Adult Fiction for Teens

While I primarily read YA fiction these days I do enjoy some adult fiction every once in a while. This monthly feature will look at some of the adult fiction I am reading and examine its appeal for those who prefer Young Adult literature.

The Secret Life of Bees by Sue Monk Kidd

14-year-old Lily Owen, neglected by her father and isolated on their Georgia peach farm, spends hours imagining a blissful infancy when she was loved and nurtured by her mother, Deborah, whom she barely remembers. These consoling fantasies are her heart’s answer to the family story that as a child, in unclear circumstances, Lily accidentally shot and killed her mother. All Lily has left of Deborah is a strange image of a Black Madonna, with the words “Tiburon, South Carolina” scrawled on the back. When Lily’s beloved nanny, Rosaleen, manages to insult a group of angry white men on her way to register to vote and has to skip town, Lily takes the opportunity to go with her, fleeing to the only place she can think of–Tiburon, South Carolina–determined to find out more about her dead mother.

This is a good fit for those who like to read YA realistic fiction that has a focus on character and storytelling. The Secret Life of Bees has a very rich and sometimes lyrical narrative, making this a good fit for people who prefer books by Deb Caletti. The main characters are fun and dynamic, and a lot of the novel is spent on Lily’s reflection of herself and the other characters. There are also elements of historical fiction and a romance that might appeal to young readers. Overall, those who want to be taking away by a descriptive setting and read about a feisty 14 year old girl will enjoy this novel.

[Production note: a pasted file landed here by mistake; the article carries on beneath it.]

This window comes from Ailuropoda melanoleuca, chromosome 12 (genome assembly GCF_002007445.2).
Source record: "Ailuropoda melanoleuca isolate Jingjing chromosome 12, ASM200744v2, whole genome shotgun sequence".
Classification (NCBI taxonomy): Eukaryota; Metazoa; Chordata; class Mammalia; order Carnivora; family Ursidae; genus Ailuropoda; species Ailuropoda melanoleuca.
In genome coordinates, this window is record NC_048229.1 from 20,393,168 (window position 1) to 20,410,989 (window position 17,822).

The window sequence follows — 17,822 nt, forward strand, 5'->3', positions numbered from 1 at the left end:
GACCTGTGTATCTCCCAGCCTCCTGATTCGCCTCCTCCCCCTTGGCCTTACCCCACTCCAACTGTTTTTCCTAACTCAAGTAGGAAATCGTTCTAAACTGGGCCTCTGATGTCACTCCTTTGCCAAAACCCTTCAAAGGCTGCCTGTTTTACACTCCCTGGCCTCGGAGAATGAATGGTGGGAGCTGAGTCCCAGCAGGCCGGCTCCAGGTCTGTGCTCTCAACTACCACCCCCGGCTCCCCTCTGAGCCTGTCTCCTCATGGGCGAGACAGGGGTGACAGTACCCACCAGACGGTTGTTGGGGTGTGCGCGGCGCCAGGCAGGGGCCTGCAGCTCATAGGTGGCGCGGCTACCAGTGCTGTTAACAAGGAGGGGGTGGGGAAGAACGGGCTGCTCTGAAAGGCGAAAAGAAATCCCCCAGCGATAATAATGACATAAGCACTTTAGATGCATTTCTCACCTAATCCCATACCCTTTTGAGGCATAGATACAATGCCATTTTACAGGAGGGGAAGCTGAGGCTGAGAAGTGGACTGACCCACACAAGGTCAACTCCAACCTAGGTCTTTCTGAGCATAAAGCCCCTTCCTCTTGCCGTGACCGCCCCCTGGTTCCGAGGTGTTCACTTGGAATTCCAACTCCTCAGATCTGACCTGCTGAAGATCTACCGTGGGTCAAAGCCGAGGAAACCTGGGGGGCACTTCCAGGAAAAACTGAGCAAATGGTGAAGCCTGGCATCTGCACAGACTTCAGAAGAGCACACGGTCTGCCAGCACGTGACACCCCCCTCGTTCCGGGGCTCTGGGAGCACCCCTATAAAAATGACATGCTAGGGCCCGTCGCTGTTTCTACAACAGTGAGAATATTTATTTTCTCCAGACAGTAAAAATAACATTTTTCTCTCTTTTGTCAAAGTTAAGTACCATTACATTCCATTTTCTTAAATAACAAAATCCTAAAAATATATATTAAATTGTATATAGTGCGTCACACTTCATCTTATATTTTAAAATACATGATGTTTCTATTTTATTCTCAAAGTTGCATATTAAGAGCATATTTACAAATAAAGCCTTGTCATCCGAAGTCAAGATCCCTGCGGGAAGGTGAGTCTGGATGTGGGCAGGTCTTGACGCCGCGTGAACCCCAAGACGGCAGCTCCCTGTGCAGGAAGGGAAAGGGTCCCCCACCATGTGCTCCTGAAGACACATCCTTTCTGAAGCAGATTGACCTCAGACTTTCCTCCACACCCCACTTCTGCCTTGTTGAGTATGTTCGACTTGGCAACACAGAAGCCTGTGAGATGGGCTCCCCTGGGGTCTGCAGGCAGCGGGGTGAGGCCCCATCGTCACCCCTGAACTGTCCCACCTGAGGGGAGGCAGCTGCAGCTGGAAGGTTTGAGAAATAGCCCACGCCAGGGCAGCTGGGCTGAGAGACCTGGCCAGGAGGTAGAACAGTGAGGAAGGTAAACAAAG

YA Connection: Honey, Baby, Sweetheart by Deb Caletti

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Adult books for teens.

While I primarily read YA fiction these days I do enjoy some adult fiction every once in a while. This monthly feature will look at some of the adult fiction I am reading and examine its appeal for those who prefer Young Adult literature.

Still Alice by Lisa Genova

Alice Howland, happily married with three grown children and a house on the Cape, is a celebrated Harvard professor at the height of her career when she notices a forgetfulness creeping into her life. As confusion starts to cloud her thinking and her memory begins to fail her, she receives a devastating diagnosis: early onset Alzheimer’s disease. Fiercely independent, Alice struggles to maintain her lifestyle and live in the moment, even as her sense of self is being stripped away. In turns heartbreaking, inspiring and terrifying, Still Alice captures in remarkable detail what’s it’s like to literally lose your mind…

This is a good fit for those who like Real Life YA fiction that has a focus on character. Those who enjoy reading stories with a strong and compelling main character but don’t necessarily need to identify with him or her might really enjoy Still Alice. Genova does an amazing job of bringing the shattering reality of Alzheimer’s to the forefront in a way that is tender and compassionate. Readers will enjoy the emotional evocativeness of the story and the journey of a woman who struggles to find herself in the middle of such a devastating disease.

 YA Connection: How it Ends by Laura Wiess

Not Just for your Parents (3)

While I primarily read YA fiction these days I do enjoy some adult fiction every once in a while. This monthly feature will look at some of the adult fiction I am reading and examine its appeal for those who prefer Young Adult literature.

Night by Elie Wiesel

Born in the town of Sighet, Transylvania, Elie Wiesel was a teenager when he and his family were taken from their home in 1944 to the Auschwitz concentration camp, and then to Buchenwald. Night is the terrifying record of Elie Wiesel’s memories of the death of his family, the death of his own innocence, and his despair as a deeply observant Jew confronting the absolute evil of man.